Forgiveness is power. Therefore, by choosing to forgive, you choose to no longer be held captive by the darkness of your past.

Pay it forward

The greatest way to overcome abuse is to allow your story to become an inspiration for others who find themselves in a similar plight. By sharing your story, you empower others to speak up against abuse.

Granted, that doesn’t mean going public with your abuse is easy by any means. However, by paying it forward, you can make a monumental difference by protecting others from becoming victims as well.

In the end, it gives meaning and perspective to the pain and abuse you endured by discovering the silver lining of sovereign purpose to your story, which can be used to minister to others.

Emilia Moskal

Emilia Moskal

Parenting Content Specialist, HiJunior

Once you’ve gotten out of an abusive relationship, it can be hard to know where to start when it comes to getting over the experience.

No matter the kind of abuse you experience, it’s important to acknowledge and accept that in order to feel better, there is a healing process that needs to take place.

Here are some tips on how to get started:

Talk about your experiences with someone who will listen to and support you

Talking about what happened in an abusive relationship can help you gain insight into why it occurred and provide understanding for yourself. It also helps release any guilt or shame associated with being in an abusive relationship in the first place.

If talking isn’t something that comes easily for you, consider finding a therapist or counselor to help you process what happened.

Practice self-care and focus on rebuilding a sense of self-worth

Taking care of yourself is not only important for your mental health, but it’s also essential to getting over an abusive relationship.

Start small by doing something that you enjoy each day, such as reading, taking a walk, or engaging in some form of physical activity. That way, you’ll start to rebuild your self-confidence and appreciate the things that make you unique.

Connect with people who can provide emotional support during this healing period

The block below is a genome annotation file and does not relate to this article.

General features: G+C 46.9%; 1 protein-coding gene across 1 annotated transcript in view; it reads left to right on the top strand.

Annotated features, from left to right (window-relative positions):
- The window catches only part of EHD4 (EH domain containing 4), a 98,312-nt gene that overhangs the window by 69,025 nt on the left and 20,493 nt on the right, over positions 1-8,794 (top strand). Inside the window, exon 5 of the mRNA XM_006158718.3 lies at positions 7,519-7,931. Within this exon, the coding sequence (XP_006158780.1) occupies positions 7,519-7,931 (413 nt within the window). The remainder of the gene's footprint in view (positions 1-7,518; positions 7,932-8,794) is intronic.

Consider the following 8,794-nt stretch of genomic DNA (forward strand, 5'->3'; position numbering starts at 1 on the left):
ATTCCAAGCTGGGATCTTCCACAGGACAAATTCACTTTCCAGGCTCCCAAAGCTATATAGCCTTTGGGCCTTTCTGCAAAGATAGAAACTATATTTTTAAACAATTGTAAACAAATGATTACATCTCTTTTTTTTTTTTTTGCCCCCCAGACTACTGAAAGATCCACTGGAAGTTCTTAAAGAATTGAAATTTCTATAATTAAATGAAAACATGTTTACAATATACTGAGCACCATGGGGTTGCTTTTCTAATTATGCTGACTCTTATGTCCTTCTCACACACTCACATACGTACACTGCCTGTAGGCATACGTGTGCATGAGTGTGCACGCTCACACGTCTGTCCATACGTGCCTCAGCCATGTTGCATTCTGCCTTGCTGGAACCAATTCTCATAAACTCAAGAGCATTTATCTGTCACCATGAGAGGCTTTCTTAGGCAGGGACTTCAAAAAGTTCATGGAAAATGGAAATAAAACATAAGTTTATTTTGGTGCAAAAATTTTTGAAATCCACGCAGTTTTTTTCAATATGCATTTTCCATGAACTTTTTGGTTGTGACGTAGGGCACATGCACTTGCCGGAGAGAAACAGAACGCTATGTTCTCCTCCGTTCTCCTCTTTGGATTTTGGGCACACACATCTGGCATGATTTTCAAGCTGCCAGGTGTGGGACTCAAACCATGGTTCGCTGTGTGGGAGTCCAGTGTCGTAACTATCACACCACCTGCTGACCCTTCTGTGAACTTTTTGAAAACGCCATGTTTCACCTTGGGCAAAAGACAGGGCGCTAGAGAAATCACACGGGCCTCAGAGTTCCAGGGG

When we go through traumatic experiences like abuse, it’s important to remember that we don’t need to go through them alone.

Reaching out to family members and friends can be incredibly helpful in getting through this process.

If it’s too difficult to talk to people you know, consider joining a support group or finding an online community of people who understand what you’ve been through.

Practice forgiveness — for yourself and for your abuser

Forgiveness is an important step in the healing process and can be incredibly empowering when done from a place of understanding and love.

It doesn’t mean that you have to condone the abuse that occurred, but rather accept and acknowledge it as something that happened in the past and no longer holds power over you today.

Healing from an abusive relationship isn’t easy, but with dedication, self-care, and understanding, it is possible to come out stronger than ever before.

Remember to take things one day at a time, be gentle with yourself, and seek out the support you need to get through it.

Frequently Asked Questions

How long will it take to get over my abusive relationship?

There is no easy answer to this question, as everyone’s healing process is different. Some people may find it takes months or even years to recover from an abusive relationship fully. However, there are some things you can do to speed up the process, for example: